"Пожалуйста, купи шоколад."
Translation:Please, buy chocolate.
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Is «шокола́ду» really a standard form? It feels dialectal and non-standard to me. I'd use «шокола́да».
I might be hyper-correcting, though (Belarusian šakaładu and Ukrainian шоколаду are normal Genitive forms in these languages, so I might be avoiding these in Russian because I know they're different in Belarusian and Ukrainian).
I am fairly certain I have seen "шоколаду", and see http://starling.rinet.ru/cgi-bin/morph.cgi?flags=endnnnnp&root=config&word=%F8%EE%EA%EE%EB%E0%E4%F3
Partitive when there is a separate form is labeled as "Genitive 2" (compare http://starling.rinet.ru/cgi-bin/morph.cgi?flags=endnnnnp&root=config&word=%F7%E0%FE
I know for some words that have a separate partitive form, it's not used instead of genitive consistently, e.g. "сахару" is an example I've seen of a partitive form that is used only inconsistently. It may well be that "шоколад" is one of these words and the genitive is used at least as commonly as the partitive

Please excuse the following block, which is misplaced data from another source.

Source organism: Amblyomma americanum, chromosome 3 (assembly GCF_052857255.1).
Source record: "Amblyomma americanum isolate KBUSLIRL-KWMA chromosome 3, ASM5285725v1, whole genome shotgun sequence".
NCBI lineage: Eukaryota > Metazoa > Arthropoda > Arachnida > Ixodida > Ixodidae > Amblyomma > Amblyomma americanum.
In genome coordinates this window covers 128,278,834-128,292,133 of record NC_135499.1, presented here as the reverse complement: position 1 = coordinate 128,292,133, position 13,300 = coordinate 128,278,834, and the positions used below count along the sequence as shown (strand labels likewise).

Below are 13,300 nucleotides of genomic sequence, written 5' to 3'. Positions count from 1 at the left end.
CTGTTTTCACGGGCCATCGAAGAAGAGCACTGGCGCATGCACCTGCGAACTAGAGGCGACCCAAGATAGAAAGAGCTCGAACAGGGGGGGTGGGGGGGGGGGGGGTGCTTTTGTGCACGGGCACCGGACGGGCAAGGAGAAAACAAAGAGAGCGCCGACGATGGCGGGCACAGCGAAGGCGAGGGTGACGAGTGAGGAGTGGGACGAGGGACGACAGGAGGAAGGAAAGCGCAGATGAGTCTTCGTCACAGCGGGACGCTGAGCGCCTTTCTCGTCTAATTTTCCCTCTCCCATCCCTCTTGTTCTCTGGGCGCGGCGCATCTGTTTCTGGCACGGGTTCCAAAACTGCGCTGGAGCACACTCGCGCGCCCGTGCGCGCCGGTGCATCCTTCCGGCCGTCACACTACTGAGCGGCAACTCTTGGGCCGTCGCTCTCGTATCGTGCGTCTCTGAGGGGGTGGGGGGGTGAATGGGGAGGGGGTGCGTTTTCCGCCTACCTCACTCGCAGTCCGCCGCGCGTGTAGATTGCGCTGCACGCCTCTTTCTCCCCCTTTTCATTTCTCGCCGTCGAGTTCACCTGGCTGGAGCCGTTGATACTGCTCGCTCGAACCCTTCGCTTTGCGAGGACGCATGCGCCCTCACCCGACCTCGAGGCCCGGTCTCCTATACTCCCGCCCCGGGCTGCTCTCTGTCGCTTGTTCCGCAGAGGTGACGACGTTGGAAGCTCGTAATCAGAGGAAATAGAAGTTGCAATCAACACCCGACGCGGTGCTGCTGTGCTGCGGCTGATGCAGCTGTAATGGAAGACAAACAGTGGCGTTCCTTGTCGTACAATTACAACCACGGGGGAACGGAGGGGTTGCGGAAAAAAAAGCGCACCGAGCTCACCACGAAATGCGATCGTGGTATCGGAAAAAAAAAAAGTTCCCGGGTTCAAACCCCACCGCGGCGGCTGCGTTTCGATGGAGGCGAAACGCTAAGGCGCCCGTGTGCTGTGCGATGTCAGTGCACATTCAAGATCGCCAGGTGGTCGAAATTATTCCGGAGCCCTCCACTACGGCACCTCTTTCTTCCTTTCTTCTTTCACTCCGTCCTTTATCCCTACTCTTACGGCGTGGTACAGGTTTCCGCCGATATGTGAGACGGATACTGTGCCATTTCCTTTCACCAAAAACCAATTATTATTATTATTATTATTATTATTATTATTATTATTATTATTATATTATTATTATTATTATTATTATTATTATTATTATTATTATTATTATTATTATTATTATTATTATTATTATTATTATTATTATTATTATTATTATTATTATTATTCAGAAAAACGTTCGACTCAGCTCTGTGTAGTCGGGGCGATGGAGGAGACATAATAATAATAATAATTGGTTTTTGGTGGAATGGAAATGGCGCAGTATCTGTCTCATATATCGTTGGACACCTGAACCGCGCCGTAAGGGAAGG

You’re right, chocolate is a mass noun. To count chocolates, you can use «плитка шоколада» 'a bar of chocolate' or (colloquially) «шоколадка».
In most cases, I've seen that perfective verbs are formed from imperfective verbs by adding some kind of prefix, like "у", "при", "на", "по" and such. However, it seems that "покупа́ть" and "купить" are a special exception to this pattern: The imperfective verb is the one using de extra prefix "по". Is there a reason? Is this a very rare example or is it common for this "pattern" to be broken like this?